No significant issues arose outside of the silt, but it was still very slow going. Another driver change at rm 567 put the last of our drivers in the car. We anticipated seeing the team at rm 750 when they finally made it out of the Mike’s Sky Ranch road around noon. Chase 2 and Chase 10 were staged and ready. It wasn’t until almost 6 p.m. that we saw them. Chase 5 had helped with a change of GPS some miles back and then we hit a logjam at rm 735. It took hours to clear the logjam with various race vehicles helping each other get through. It doesn’t matter what team or what class you were in, everyone pitches in.
By the time our car was cruising through, we had transferred Bror from Chase 1 in with us and Chase 2 had gone home, we were the last bastion of support on our side of the peninsula with 100+ miles to go. Our concern now was time, SCORE checkpoints have very specific closing times. Checkpoint six was set to close at 6:38; at one point, that time had been moved to 5:38 pm, but thankfully Weatherman fought for the time to move back to the six mark and he won. Our car would have missed the checkpoint. Checkpoint seven was set to close at 7:09, we were the last car through the checkpoint on time at 6:37. The last checkpoint was crossed with plenty of time, but now we had to meet the 36 hour deadline, and we still had plenty of mileage to cover.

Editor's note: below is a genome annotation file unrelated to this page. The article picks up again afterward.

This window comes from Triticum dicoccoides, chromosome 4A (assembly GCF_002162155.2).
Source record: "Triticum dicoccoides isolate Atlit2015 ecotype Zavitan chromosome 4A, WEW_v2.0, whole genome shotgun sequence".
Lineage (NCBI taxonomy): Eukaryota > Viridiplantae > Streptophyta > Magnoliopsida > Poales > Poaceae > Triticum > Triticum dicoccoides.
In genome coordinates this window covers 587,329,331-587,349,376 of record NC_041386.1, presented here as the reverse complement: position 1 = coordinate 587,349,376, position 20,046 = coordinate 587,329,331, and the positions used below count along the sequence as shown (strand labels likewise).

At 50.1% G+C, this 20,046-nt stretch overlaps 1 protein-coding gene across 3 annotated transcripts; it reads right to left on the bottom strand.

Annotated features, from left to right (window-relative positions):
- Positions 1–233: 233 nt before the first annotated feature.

We saw the car go past us three different times, after checkpoint 8, there was nothing further we would be able to do for them, so we headed to town, through the twisty mountain pass to meet them at the finish line. By this time, we had added over 500 pounds to our vehicle and she wasn’t handling beautifully. It wasn’t a good day to die, so we slowed down and took our time. Pulling in to Ensenada, we parked and ran for the finish line, and there we waited anxiously for the racecar. Watching our clocks, we knew that we just had a short window, we hoped our drivers knew that as well. With a scant three minutes left, they crossed the line. All of the team was there to greet them. Finisher pins handed out by SCORE, pictures taken, this is what it is about. The first finishers in the fastest trucks had finished before dawn that day in less than 24 hours; we were done an hour before the finish line closed, but within our 36 hour time limit. So proud of our team, it takes everyone to make this kind of effort happen.
While all of our team arrived safely, we listened to Weatherman, the communications guru of the offroad community throughout the race and heard many Code Reds called. Code Red is the radiospeak for an emergency is in progress. Our first night out, just after dusk, Code Red had been called for a bike down; the KTM 2X rider was within 100 miles of the finish; he was leading the race; he died that night. Kurt Caselli was a 30 year old legendary rider, he lost his life in the pursuit of his passion.
It happens every year, someone will die in Baja at the 1000; not often is it a competitor, it usually is a chase crew or spectator, but it happens every year without fail. All of us going in country know the risk, but we do it anyway. There is something to be said for being part of an event as epic as the SCORE 1000, for being part of something bigger than yourself, for being surrounded by people who push themselves so hard in pursuit of a goal, for living with that passion. I can’t wait for next year.